Thursday, April 17, 2008

Hospitality

Two weeks ago we explored a used book store and I was intrigued by a book entitled "Creative Hospitality." My preconceived idea on the theme of this book was quickly tossed out the window when I pulled the book off the shelf. I had imagined something along the lines of creative tips on entertaining. This book had no slick pictures on floral arrangements or how-to tips on making a guest room inviting or about creating a comfortable home for entertaining.

My second thought ran along the lines of how to be seeker-sensitive in our church. My concern is that many people who are trying to meet the "felt needs" of people coming into churches today are ignoring the people's eternal needs. Some churches are removing the words sin and repentance from their services and buildings, instead offering feel-good-about-yourself services (not more than 5 minutes long).

Coming from a mother's point of view its as if my son came to me with a deep gash, filled with gravel and dirt, to have me to make it better. If I kiss his cheek and place a bandage over the wound it will make him feel better in the short-term. But what my son really needs is for me to clean out the wound and take him to the doctor perhaps for stitches and then kiss him. Which hurts more? From my son's point of view the second scenario does, but if allowed to have his way it will lead to more pain.

A book about entertaining I would be interested in, but not a seeker sensitive book. But upon opening this book I found that this book was neither kind. I used my usually practice of opening a book in the middle and start reading. I have found that I can determine if the writer is interesting and if the material is something that will hold my attention. In this case I opened to a chapter called "Biblical Hospitality" and another called "Models of Hospitality." I checked the front of the book and found the full title was "Creative Hospitality: As a Means of Evangelism." After each chapter there are even questions for review or discussion. I had found my book!

As I have begun to read I found that the subject is even more relevant now then it was in 1981 when Bruce Rowlinson wrote it. The book involves hospitality not only in our homes, but also in the church building. It is about real hospitality, not the manufactured kind that many churches put into place.

We saw this at one church we visited. It was a large church that had a "hospitality committee." It was very easy to see what was required of them. The first two weeks we were welcomed by many couples with name tags on. The couples explained that to become involved in the church it would be wise to join one of the small groups the church organized. The third week no one spoke to us, waved or even smiled. They had done their "job." None of the couples encouraged us to become friends with them personally, just others in the church. We didn't stay long. Yes, it is also our responsibility as guests to try to be friendly. But we were never able to become close to any of the people at the church. I am glad to say that at the church we attend now, we found just the opposite. We were at a personal low when we first visited and they opened their hearts and arms to us. They are also very open and understanding to our son's issues.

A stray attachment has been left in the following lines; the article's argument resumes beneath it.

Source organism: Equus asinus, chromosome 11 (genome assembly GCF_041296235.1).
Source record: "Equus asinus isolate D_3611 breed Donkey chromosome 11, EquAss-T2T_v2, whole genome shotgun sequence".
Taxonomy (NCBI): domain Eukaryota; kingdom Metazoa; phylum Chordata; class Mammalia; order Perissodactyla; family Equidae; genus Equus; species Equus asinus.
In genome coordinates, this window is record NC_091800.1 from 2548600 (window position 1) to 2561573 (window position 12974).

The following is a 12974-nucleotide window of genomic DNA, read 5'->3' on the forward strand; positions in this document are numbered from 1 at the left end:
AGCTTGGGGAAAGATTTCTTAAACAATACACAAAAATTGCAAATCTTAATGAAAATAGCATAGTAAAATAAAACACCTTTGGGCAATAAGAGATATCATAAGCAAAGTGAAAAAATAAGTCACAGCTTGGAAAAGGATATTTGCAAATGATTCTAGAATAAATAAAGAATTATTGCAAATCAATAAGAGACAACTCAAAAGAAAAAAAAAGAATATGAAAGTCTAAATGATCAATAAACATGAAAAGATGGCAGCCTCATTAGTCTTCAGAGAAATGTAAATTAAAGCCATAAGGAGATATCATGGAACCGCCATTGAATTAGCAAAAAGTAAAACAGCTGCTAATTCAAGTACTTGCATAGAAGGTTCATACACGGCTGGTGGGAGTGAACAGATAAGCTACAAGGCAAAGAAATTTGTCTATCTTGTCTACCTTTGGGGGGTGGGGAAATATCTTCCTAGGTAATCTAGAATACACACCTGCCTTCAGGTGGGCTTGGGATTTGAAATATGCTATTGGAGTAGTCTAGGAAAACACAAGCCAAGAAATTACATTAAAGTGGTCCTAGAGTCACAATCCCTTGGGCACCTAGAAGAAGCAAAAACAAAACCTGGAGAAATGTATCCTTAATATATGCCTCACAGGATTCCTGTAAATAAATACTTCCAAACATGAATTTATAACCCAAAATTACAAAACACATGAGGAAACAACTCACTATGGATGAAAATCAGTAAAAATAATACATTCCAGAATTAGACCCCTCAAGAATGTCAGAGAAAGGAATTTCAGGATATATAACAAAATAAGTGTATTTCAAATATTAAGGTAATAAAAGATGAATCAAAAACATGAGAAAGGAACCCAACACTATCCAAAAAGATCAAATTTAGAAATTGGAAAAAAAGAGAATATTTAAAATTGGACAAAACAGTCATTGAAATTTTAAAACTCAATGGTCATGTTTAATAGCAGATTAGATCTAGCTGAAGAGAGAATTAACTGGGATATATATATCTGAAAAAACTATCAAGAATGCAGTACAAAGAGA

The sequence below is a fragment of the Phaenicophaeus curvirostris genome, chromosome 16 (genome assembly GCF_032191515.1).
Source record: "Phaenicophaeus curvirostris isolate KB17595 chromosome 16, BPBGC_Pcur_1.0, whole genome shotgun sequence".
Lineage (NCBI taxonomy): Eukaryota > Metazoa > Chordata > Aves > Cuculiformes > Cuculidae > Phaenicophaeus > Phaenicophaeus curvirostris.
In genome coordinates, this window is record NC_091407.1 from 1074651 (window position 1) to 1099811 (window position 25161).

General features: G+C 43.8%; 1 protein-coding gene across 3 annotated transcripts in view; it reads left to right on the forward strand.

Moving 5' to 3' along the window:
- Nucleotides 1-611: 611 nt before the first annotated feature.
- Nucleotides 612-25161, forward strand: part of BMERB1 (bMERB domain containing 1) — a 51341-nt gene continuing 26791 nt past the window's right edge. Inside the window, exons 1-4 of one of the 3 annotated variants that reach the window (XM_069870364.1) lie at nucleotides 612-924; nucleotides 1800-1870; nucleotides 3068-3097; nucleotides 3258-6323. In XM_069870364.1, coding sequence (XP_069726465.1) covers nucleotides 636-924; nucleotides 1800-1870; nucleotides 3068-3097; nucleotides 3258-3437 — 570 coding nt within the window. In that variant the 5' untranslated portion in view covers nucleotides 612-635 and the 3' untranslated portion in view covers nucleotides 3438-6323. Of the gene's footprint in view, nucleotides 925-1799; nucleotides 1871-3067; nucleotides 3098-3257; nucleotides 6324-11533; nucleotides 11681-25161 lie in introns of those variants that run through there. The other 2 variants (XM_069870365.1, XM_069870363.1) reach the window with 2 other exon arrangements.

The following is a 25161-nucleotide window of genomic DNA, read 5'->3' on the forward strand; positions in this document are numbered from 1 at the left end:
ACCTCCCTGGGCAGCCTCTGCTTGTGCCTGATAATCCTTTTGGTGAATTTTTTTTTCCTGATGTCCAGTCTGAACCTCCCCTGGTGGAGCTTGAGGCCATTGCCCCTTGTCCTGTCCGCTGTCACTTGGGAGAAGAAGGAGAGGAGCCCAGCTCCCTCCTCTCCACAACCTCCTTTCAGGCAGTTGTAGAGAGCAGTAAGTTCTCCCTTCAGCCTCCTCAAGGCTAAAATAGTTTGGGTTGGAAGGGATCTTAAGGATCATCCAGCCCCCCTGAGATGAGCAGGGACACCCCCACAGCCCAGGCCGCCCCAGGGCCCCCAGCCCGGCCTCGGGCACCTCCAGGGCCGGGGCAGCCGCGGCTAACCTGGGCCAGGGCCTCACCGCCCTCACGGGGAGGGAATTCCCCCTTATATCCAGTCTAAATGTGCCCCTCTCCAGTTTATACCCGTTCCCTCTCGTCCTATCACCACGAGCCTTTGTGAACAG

As I read this book I think of a wonderful Christian who put hospitality into practice, Joanie Barb. Joanie was a wonderful role model for this wife as I began married life almost 22 years ago. I will be sharing this book as I read it.

3 comments:

OlyRita said...

Looking forward to hearing more wisdom from this book. I think I'll try to locate a copy. Our church has recently moved into a renovated school in a well-established community (read that as older part of town). The pastor visited our neighbors and discovered that only a handful attended any church. We are wanting to serve this community. I'm certain your book would help give me some ideas as to how better do that. Our pastor has done a wonderful job so far at listening to the community's needs and responding. More can always be done.
A young woman told me recently that the third Sunday she and her husband attended our church they had decided that if no one speaks to them (besides the greeters at the door) this would be their last Sunday at this church. She said I turned around and smiled at them and said that I was glad to see them there. Of course, I don't remember the incident but it brought tears to my eyes thanking the Holy Spirit for the prompting. We never know what the next person might need but God knows.
I didn't tell that story to impress you with how holy I am -- far from that. Your story of searching for the right section of the flock to serve and be served reminded me of her words.
This is always one of the first blogs I read in the morning. Just wanted you to know that.
Rita in Oly

Kim said...

I started reading some of the book already, but adventures pulled me away. I hope to post some of what we have up to later today (if I don't fall asleep.)
I think it's great that your church is reaching out to those who are not currently attending church. Often churches just seem to rotate members.
It is wonderful that you listened to the Lord's prompting about greeting the family behind you. I have to admit this is one of my shortcomings. It's not that I'm unfriendly, just very quiet until I get to know people. That is one of the things I will work on as I read through this book.
Thank you so much for reading my blog. I really am honored. I wasn't sure when I started my blog in November if anyone would be interested. I have had fun writing and hear from others across the country and world that I would never have had a chance to meet otherwise.

Kim said...

I was thrilled when I saw you have a blog. I love Agatha Christie and have her whole collection (and read them all.)
I will have to check it out in depth.